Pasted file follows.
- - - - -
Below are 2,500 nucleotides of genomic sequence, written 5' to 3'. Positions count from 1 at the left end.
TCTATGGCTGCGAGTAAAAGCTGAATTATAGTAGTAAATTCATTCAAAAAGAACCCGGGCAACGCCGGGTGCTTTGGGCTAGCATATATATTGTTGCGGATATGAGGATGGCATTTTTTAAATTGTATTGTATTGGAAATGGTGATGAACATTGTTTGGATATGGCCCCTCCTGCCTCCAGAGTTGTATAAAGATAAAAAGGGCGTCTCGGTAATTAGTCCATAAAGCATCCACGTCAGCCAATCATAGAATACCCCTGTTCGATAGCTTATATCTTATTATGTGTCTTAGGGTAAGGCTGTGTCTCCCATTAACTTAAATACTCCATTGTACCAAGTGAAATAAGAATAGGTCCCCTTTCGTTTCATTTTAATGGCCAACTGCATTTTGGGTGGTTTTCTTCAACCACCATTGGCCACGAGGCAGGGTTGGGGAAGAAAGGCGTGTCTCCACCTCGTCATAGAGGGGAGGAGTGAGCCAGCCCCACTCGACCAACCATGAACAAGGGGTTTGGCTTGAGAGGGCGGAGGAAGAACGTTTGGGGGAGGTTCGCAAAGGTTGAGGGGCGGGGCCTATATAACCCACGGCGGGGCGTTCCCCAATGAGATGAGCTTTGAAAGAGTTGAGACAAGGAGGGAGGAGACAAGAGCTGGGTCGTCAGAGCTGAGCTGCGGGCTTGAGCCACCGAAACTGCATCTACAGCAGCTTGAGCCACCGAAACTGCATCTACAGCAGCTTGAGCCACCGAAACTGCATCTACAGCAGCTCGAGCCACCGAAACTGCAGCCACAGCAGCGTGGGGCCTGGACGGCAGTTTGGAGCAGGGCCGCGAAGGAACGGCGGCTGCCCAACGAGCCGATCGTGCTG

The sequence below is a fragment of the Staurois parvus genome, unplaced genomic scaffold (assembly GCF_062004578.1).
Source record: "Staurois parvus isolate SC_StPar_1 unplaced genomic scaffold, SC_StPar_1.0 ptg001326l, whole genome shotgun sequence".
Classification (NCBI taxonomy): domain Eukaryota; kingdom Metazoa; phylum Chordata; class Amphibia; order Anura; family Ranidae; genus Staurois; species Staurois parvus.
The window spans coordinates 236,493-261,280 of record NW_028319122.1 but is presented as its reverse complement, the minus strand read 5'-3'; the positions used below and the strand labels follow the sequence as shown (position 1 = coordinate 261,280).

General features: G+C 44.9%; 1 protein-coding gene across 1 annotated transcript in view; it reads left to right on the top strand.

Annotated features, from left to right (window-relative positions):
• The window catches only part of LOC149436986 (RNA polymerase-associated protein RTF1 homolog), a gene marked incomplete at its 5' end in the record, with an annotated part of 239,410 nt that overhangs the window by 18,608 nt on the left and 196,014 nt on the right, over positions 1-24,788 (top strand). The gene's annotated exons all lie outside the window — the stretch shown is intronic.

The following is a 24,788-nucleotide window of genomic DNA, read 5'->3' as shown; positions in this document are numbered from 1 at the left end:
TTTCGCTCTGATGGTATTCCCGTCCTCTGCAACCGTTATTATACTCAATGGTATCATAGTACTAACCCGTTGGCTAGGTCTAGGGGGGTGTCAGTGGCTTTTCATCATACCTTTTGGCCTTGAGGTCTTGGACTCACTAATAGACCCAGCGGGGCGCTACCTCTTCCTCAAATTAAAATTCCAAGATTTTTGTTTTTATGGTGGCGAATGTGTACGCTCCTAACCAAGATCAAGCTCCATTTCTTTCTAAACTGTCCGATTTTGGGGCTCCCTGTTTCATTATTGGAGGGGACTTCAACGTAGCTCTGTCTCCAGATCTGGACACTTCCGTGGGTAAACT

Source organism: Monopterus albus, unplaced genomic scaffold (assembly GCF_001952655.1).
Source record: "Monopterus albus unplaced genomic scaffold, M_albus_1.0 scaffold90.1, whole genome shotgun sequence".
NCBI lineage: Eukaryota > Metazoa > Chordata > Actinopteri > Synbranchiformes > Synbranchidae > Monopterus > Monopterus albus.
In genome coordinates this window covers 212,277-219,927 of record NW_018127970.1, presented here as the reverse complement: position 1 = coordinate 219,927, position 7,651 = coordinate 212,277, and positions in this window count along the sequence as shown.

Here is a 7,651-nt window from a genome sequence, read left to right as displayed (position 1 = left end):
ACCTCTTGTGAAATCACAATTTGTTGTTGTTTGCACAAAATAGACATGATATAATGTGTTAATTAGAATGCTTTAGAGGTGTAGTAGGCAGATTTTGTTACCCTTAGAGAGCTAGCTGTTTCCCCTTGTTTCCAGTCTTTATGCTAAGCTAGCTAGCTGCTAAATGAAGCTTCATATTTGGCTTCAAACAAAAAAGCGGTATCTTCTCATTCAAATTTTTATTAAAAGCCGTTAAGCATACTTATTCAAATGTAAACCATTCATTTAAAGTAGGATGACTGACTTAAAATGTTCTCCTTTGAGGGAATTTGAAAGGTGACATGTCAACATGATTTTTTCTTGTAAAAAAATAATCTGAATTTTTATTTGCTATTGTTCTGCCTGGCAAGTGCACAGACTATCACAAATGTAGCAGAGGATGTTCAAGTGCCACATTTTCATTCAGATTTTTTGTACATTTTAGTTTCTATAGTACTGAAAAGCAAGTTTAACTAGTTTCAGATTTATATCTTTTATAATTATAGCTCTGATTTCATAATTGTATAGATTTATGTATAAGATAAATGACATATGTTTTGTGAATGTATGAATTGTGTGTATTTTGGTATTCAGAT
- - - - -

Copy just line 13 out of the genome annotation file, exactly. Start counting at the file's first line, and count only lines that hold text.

Source record: "Monopterus albus unplaced genomic scaffold, M_albus_1.0 scaffold90.1, whole genome shotgun sequence".